15. 15

    Peters, J., Kalivas, P. W. & Quirk, G. J. Extinction circuits for fear and addiction overlap in prefrontal cortex. Learn. Mem. 16, 279–288 (2009)

    Article  Google Scholar 

  16. 16

    Krishnan, V. et al. Molecular adaptations underlying susceptibility and resistance to social defeat in brain reward regions. Cell 131, 391–404 (2007)

    CAS  Article  Google Scholar 

  17. 17

    Beck, H. & Yaari, Y. Plasticity of intrinsic neuronal properties in CNS disorders. Nature Rev. Neurosci. 9, 357–369 (2008)

    CAS  Article  Google Scholar 

  18. 18

    Yang, C. R., Seamans, J. K. & Gorelova, N. Electrophysiological and morphological properties of layers V–VI principal pyramidal cells in rat prefrontal cortex in vitro. J. Neurosci. 16, 1904–1921 (1996)

    CAS  Article  Google Scholar 

  19. 19

    Ghazizadeh, A., Ambroggi, F., Odean, N. & Fields, H. L. Prefrontal cortex mediates extinction of responding by two distinct neural mechanisms in accumbens shell. J. Neurosci. 32, 726–737 (2012)

    CAS  Article  Google Scholar 

  20. 20

    Sesack, S. R., Deutch, A. Y., Roth, R. H. & Bunney, B. S. Topographical organization of the efferent projections of the medial prefrontal cortex in the rat: an anterograde tract-tracing study with Phaseolus vulgaris leucoagglutinin. J. Comp. Neurol. 290, 213–242 (1989)

    CAS  Article  Google Scholar 

  21. 21

    Zhang, F., Wang, L.-P., Boyden, E. S. & Deisseroth, K. Channelrhodopsin-2 and optical control of excitable cells. Nature Methods 3, 785–792 (2006)

    CAS  Article  Google Scholar 

  22. 22

    Witten, I. B. et al. Recombinase-driver rat lines: tools, techniques, and optogenetic application to dopamine-mediated reinforcement. Neuron 72, 721–733 (2011)

    CAS  Article  Google Scholar 

  23. 23

    Moussawi, K. et al. N-Acetylcysteine reverses cocaine-induced metaplasticity. Nature Neurosci. 12, 182–189 (2009)

    CAS  Article  Google Scholar 

  24. 24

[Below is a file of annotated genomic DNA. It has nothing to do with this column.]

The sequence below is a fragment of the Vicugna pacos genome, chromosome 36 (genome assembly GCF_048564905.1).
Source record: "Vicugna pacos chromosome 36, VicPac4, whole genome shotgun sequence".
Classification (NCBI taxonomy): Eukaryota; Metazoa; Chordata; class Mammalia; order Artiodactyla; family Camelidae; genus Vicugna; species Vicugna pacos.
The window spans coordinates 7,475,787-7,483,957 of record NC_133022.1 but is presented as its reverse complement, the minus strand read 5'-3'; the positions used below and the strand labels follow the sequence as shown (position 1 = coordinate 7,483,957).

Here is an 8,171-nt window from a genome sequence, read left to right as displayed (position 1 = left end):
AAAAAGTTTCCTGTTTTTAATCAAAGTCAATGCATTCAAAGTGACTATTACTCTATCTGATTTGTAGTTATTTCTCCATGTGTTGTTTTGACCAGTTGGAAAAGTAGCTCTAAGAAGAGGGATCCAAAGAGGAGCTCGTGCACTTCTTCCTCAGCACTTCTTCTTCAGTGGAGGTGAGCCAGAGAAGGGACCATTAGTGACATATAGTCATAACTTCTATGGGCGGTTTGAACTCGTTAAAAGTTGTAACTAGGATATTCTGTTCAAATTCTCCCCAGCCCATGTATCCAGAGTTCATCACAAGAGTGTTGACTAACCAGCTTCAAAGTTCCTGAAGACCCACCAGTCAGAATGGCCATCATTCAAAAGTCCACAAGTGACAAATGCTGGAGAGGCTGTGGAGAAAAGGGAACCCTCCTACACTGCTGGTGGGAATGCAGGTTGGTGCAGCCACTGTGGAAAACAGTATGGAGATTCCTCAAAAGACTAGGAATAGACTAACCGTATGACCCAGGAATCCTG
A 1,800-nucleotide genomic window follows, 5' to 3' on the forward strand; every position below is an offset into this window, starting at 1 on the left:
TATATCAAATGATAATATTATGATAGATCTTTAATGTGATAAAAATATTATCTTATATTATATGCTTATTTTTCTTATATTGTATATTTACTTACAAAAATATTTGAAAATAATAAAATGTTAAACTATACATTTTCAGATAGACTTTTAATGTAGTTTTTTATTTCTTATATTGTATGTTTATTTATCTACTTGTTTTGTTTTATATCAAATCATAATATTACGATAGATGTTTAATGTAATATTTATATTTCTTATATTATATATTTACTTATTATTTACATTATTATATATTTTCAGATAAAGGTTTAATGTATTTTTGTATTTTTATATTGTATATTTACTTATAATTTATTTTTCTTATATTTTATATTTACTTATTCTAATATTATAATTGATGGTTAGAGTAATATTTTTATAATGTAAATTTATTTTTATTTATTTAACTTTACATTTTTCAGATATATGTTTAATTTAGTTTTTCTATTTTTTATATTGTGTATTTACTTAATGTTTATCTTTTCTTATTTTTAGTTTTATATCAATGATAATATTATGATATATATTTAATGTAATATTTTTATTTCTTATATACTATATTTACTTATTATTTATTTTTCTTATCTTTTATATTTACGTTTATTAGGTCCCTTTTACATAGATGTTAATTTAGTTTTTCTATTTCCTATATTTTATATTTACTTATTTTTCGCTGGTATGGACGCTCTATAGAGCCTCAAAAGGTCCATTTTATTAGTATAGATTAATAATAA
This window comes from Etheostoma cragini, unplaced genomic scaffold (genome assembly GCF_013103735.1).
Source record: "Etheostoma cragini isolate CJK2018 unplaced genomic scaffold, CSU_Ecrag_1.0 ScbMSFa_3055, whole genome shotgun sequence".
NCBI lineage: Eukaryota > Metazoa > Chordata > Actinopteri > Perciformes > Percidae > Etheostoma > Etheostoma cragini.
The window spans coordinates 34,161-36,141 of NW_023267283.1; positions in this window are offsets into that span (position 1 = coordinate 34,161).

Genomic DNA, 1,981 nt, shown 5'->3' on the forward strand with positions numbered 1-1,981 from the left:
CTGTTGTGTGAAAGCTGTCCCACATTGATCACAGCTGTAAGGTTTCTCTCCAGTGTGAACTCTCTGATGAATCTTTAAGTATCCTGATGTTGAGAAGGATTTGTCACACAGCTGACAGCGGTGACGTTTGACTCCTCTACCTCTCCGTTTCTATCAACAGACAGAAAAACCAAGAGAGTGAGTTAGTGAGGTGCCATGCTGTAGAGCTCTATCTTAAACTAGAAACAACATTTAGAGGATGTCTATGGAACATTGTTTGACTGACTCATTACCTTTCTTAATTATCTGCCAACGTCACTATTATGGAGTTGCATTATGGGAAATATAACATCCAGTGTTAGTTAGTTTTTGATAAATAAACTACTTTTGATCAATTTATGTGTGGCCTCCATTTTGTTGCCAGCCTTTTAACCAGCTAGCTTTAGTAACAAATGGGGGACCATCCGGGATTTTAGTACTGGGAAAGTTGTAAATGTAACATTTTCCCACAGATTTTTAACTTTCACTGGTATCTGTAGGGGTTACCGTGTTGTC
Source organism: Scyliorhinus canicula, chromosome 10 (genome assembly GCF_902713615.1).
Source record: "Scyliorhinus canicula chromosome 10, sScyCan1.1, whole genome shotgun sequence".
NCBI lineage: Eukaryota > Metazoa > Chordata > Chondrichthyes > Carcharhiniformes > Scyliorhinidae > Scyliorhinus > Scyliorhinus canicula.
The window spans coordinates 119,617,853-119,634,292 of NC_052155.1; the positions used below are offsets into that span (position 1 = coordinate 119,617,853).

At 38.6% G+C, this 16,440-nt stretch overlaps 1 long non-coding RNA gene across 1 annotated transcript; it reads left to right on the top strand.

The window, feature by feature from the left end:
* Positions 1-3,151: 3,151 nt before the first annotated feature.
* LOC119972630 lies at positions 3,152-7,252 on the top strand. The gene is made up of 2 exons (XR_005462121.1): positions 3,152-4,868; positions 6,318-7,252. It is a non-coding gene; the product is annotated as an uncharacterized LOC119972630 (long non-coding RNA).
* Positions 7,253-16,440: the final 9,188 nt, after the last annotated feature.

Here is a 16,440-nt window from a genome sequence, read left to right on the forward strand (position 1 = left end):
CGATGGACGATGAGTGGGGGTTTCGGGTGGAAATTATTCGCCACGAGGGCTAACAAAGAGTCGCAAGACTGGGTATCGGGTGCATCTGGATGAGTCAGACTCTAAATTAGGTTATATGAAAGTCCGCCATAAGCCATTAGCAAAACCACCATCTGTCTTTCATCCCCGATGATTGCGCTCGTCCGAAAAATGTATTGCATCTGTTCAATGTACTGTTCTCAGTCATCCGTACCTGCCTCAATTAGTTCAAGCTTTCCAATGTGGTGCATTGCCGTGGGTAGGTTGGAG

Kasanetz, F. et al. Prefrontal synaptic markers of cocaine addiction-like behavior in rats. Mol. Psychiatry (15 May 2012)

  25. 25

    Tiffany, S. T. & Conklin, C. A. A cognitive processing model of alcohol craving and compulsive alcohol use. Addiction 95 (suppl. 2). S145–S153 (2000)

    Article  Google Scholar 

  26. 26

    Martina, M., Schultz, J. H., Ehmke, H., Monyer, H. & Jonas, P. Functional and molecular differences between voltage-gated K+ channels of fast-spiking interneurons and pyramidal neurons of rat hippocampus. J. Neurosci. 18, 8111–8125 (1998)

    CAS  Article  Google Scholar 

  27. 27

    Taverna, S., Tkatch, T., Metz, A. E. & Martina, M. Differential expression of TASK channels between horizontal interneurons and pyramidal cells of rat hippocampus. J. Neurosci. 25, 9162–9170 (2005)

    CAS  Article  Google Scholar 

  28. 28

    Chen, B. T. et al. Cocaine but not natural reward self-administration nor passive cocaine infusion produces persistent LTP in the VTA. Neuron 59, 288–297 (2008)

    CAS  Article  Google Scholar 

  29. 29

    Knackstedt, L. A. & Kalivas, P. W. Extended access to cocaine self-administration enhances drug-primed reinstatement but not behavioral sensitization. J. Pharmacol. Exp. Ther. 322, 1103–1109 (2007)

    CAS  Article  Google Scholar 

  30. 30

    Stuber, G. D. et al. Excitatory transmission from the amygdala to nucleus accumbens facilitates reward seeking. Nature 475, 377–380 (2011)

    CAS  Article  Google Scholar 

Download references


We thank S. Kourrich and Y. Shaham for careful reading of the manuscript. We also thank K. Deisseroth for providing the ChR2 and eNpHR3.0 vectors. This study was supported by funds from the NIDA/IRP and the State of California through the University of California at San Francisco.

Author information




B.T.C., H.-J.Y., F.W.H. and A.B. designed, discussed and planned all experiments. B.T.C., H.-J.Y., I.K.-Y., C.H. and S.L.C. performed experiments. B.T.C. and C.H. analysed data. B.T.C., F.W.H. and A.B. wrote the manuscript.

Corresponding authors

Correspondence to Billy T. Chen or Antonello Bonci.

Ethics declarations

Competing interests

The authors declare no competing financial interests.

Supplementary information

Supplementary Information

This file contains Supplementary Figures 1-12, Supplementary Table 1 and Supplementary References. (PDF 795 kb)

PowerPoint slides

Rights and permissions

Reprints and Permissions

About this article

Cite this article

Chen, B., Yau, HJ., Hatch, C. et al. Rescuing cocaine-induced prefrontal cortex hypoactivity prevents compulsive cocaine seeking. Nature 496, 359–362 (2013).

Download citation

Further reading


By submitting a comment you agree to abide by our Terms and Community Guidelines. If you find something abusive or that does not comply with our terms or guidelines please flag it as inappropriate.


Nature Briefing

Sign up for the Nature Briefing newsletter — what matters in science, free to your inbox daily.

Get the most important science stories of the day, free in your inbox. Sign up for Nature Briefing